Three-Quarters of Security Leaders Report Increase in Cyber-Attacks in Past Year

More than three-quarters (76%) of security leaders have reported an increase in cyber-attacks over the past 12 months, according to VMware’s Global Security Insights Report 2021.

The report also found that the volume of attempts rose by a significant 52% across all affected organizations, emphasizing how accelerated digitization during the COVID-19 pandemic has expanded the attack surface. Indeed, over three-quarters (78%) of those experiencing a cyber-attack pointed to the rise in remote working as the reason for the increase in volume.

Additionally, four out of five (81%) of the 3542 CIOs, CTOs and CISOs surveyed for the research revealed they had suffered a breach in the past 12 months, with 82% of incidents considered material. Despite this, it appears there may be some complacency on the part of many security leaders: only 56% said they fear a material breach in the coming year, while just 41% have updated their security policies and approaches to tackle the extra risks to their organization.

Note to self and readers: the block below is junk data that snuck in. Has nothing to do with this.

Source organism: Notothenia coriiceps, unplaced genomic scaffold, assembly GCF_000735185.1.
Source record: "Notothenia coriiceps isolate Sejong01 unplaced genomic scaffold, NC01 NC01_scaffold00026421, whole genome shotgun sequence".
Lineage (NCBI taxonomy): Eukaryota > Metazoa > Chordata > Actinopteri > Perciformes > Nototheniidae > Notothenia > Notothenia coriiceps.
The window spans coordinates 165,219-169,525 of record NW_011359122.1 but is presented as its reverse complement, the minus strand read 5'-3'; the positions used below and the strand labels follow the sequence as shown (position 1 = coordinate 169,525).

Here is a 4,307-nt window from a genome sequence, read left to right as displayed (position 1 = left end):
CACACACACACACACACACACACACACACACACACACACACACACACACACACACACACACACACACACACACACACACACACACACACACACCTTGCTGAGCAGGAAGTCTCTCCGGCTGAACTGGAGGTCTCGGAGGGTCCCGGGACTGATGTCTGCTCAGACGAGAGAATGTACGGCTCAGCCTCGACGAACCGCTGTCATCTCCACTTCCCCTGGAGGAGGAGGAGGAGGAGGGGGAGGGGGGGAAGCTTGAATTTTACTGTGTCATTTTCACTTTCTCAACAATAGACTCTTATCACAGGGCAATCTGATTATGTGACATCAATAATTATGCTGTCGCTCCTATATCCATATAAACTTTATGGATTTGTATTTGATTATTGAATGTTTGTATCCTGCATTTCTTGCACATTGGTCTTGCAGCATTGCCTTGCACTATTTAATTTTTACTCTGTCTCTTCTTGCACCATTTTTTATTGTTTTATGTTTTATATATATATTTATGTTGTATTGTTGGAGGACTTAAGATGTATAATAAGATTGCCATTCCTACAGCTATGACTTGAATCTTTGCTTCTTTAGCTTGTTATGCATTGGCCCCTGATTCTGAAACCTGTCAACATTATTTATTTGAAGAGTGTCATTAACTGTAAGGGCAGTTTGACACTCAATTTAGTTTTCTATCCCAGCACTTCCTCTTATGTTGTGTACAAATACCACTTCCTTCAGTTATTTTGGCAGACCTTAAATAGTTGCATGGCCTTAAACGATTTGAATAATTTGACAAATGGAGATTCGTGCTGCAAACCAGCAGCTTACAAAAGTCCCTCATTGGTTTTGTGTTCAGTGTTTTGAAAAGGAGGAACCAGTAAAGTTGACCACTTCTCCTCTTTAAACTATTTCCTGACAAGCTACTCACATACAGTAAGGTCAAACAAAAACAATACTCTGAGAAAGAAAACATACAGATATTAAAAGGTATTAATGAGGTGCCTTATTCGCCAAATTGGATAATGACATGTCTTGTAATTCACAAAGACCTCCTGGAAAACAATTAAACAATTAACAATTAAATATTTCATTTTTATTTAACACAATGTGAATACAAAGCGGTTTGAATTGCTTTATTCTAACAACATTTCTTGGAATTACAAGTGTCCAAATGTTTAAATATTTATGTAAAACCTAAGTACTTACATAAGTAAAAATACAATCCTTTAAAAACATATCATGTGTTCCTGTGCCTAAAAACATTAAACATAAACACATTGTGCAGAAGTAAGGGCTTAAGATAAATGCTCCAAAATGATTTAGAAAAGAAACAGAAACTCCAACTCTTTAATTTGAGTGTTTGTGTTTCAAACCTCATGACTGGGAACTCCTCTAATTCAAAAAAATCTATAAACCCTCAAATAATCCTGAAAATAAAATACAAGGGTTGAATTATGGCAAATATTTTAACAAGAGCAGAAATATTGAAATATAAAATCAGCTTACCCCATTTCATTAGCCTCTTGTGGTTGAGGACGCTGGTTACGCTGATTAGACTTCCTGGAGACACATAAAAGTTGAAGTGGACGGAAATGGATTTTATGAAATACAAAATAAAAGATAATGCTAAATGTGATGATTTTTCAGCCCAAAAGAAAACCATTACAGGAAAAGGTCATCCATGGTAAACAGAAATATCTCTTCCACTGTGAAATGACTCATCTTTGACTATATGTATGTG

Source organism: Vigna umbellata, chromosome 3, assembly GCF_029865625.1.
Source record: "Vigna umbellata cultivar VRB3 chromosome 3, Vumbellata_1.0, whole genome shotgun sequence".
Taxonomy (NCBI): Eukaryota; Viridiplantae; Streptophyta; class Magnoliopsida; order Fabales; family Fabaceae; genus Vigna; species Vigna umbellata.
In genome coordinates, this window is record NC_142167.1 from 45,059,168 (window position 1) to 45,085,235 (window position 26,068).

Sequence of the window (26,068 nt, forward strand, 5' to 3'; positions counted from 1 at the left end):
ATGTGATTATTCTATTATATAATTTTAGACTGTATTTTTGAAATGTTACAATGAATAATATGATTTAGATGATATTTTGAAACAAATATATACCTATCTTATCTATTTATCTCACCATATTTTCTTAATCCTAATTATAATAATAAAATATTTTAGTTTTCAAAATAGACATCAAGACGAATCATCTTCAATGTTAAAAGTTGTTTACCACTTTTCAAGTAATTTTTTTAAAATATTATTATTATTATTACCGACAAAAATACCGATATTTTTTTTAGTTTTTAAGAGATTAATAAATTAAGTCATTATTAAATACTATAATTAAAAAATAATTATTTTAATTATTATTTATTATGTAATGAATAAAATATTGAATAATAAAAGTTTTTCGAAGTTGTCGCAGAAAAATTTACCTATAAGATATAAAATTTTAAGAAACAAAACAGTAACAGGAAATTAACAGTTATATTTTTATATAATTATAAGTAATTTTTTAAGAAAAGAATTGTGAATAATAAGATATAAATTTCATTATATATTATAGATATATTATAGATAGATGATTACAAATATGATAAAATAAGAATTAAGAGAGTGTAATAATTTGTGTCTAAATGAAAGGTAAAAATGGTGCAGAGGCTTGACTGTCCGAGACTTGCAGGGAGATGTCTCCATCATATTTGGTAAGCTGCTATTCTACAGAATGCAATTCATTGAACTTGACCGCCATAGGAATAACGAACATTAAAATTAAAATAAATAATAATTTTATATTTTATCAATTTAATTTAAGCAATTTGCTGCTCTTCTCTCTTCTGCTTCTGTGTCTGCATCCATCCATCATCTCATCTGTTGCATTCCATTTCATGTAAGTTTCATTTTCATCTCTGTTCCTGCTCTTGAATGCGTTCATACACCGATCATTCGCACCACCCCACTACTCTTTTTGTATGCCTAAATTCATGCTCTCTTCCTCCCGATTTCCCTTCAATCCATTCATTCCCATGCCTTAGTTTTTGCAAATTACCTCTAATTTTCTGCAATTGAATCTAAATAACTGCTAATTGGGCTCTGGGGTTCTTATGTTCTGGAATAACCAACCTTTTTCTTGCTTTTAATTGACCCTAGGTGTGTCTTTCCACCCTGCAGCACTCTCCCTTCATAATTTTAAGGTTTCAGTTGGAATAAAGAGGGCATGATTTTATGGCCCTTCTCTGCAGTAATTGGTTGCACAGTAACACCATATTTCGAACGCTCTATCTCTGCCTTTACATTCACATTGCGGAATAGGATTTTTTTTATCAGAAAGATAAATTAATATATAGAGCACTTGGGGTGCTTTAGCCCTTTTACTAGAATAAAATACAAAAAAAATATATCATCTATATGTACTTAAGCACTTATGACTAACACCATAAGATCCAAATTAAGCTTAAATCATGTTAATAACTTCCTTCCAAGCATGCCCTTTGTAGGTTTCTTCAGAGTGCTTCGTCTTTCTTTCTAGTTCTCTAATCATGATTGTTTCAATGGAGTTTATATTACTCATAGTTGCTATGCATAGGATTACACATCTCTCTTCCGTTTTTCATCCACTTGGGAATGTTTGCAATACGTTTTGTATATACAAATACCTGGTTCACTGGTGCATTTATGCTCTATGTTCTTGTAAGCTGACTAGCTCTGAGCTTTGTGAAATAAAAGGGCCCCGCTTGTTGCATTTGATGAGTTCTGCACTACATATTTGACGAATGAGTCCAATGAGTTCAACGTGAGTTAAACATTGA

The vast majority (79%) of security leaders noted that attacks have become more sophisticated in the past year, and the leading causes of breaches were reported to be third-party apps (14%) and ransomware (14%). Applications and workloads were seen as the most vulnerable points on the data journey, and 63% of respondents said there is a need for greater visibility over data and apps to pre-emptively detect attacks.

Encouragingly, close to two-thirds (61%) of security leaders agreed they need to adapt their security in light of the expanded attack surface. Securing the cloud looks to be a particular priority, with almost all (98%) respondents either already use, or are planning to shift to, a cloud-first security strategy.

Commenting on the findings, Rick McElroy, principal cybersecurity strategist, VMware said: “The race to adopt cloud technology since the start of the pandemic has created a once-in-a-generation chance for business leaders to rethink their approach to cybersecurity.

“Legacy security systems are no longer sufficient. Organizations need protection that extends beyond endpoints to workloads to better secure data and applications. As attacker sophistication and security threats become more prevalent, we must empower defenders to detect and stop attacks, as well as implement security stacks built for a cloud-first world.”  

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